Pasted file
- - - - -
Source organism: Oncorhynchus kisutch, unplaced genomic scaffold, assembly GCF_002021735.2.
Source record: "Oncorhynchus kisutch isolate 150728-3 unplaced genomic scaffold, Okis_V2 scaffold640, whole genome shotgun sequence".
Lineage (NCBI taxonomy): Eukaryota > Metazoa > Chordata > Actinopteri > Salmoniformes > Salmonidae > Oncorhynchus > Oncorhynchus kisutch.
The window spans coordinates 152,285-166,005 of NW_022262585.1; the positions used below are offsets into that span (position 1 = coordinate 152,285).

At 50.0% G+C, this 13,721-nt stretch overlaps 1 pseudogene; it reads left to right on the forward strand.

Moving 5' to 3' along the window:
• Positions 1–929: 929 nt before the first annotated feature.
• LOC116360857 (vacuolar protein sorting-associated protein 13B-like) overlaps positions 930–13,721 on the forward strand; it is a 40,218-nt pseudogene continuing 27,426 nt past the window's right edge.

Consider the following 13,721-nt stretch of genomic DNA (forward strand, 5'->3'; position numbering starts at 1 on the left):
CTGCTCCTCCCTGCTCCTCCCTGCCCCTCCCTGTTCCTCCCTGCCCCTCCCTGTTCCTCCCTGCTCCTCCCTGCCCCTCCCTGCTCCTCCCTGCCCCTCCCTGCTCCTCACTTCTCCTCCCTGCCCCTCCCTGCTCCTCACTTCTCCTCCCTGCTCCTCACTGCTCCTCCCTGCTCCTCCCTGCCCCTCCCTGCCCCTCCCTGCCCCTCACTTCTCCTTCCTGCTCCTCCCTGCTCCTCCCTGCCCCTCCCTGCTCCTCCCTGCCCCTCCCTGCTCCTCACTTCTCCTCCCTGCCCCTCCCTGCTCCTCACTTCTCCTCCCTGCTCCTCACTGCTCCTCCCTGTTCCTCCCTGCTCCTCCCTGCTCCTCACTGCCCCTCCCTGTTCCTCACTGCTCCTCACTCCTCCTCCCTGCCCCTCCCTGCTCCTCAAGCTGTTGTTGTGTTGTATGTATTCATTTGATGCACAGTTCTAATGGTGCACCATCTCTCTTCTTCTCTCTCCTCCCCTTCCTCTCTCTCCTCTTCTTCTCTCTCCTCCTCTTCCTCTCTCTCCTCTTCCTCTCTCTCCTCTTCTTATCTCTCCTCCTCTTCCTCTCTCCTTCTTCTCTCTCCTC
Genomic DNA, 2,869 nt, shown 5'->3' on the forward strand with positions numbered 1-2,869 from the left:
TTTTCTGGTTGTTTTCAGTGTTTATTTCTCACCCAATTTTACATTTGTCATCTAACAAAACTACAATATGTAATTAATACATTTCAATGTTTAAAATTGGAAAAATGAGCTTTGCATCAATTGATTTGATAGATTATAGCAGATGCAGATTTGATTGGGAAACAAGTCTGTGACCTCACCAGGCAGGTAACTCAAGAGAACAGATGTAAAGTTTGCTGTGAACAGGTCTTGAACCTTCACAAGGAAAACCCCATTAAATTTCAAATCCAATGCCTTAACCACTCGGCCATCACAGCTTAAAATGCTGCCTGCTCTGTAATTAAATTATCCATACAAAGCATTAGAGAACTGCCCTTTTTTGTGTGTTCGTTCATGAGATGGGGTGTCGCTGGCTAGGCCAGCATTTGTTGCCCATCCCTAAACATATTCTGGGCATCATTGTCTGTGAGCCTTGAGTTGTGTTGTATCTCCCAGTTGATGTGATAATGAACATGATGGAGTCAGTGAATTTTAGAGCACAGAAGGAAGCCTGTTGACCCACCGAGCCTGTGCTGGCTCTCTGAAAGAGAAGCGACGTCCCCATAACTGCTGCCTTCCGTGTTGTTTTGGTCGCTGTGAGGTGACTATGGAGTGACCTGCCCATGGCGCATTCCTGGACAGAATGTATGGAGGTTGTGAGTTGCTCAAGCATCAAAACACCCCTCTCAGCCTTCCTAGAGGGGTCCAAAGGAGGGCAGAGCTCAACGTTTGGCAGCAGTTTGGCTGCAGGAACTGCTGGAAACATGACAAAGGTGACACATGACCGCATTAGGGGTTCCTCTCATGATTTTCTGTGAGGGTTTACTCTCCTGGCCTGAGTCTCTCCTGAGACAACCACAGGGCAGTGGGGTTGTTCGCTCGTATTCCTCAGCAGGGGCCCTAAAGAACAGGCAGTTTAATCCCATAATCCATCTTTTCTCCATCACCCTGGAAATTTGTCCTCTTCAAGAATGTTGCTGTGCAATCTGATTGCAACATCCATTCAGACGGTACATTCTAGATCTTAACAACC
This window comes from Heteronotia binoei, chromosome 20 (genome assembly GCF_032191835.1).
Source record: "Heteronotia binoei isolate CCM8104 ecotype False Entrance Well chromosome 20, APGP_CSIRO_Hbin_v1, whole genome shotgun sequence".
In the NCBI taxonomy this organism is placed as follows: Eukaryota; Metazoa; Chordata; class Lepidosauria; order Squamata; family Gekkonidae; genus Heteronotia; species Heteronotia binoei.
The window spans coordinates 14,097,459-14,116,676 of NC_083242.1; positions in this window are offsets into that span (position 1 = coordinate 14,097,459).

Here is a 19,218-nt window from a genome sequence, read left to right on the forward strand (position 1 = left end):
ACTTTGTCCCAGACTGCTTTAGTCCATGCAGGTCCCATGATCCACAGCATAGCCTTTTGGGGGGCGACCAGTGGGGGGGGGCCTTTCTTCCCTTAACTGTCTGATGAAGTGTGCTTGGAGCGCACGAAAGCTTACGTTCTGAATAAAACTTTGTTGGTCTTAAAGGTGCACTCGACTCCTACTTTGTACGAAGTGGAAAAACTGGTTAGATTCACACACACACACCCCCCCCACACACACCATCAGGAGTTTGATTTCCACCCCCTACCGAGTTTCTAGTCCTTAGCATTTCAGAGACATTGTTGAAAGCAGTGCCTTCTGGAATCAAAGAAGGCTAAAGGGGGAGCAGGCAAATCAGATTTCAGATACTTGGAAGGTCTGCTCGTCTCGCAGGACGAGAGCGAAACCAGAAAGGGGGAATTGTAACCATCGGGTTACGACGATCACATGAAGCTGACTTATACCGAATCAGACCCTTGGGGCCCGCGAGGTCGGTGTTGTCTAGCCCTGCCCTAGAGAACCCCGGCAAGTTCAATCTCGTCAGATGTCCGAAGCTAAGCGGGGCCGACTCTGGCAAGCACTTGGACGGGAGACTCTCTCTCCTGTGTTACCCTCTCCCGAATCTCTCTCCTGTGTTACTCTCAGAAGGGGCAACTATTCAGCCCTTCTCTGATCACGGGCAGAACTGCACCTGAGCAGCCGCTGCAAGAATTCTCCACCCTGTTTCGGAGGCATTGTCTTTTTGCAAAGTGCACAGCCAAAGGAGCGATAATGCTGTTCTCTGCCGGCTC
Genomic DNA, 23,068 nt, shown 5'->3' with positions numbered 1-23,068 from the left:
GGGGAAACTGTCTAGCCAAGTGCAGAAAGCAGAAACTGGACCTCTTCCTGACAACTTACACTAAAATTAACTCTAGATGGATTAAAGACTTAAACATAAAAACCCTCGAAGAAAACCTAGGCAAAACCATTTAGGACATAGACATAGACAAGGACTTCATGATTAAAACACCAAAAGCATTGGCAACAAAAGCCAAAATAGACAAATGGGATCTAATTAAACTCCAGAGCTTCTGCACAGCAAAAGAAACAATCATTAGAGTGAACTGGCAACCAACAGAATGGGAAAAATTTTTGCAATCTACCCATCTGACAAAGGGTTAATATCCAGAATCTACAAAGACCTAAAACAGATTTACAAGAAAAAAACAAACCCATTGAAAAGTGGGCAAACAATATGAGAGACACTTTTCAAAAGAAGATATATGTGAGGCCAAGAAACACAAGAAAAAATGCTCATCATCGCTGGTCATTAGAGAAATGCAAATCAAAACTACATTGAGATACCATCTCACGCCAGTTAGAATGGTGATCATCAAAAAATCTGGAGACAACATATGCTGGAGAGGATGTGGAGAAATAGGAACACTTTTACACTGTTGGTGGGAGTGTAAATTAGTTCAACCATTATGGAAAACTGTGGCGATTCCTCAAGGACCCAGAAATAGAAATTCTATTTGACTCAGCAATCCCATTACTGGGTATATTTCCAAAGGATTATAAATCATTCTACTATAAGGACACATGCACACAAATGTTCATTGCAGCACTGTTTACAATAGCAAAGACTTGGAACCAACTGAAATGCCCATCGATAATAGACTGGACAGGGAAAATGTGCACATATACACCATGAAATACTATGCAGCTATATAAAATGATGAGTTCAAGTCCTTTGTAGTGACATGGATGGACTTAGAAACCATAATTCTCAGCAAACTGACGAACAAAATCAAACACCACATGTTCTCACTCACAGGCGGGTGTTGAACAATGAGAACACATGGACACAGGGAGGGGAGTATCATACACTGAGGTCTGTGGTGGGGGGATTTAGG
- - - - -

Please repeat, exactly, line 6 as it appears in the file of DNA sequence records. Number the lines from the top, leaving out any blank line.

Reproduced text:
Moving 5' to 3' along the window: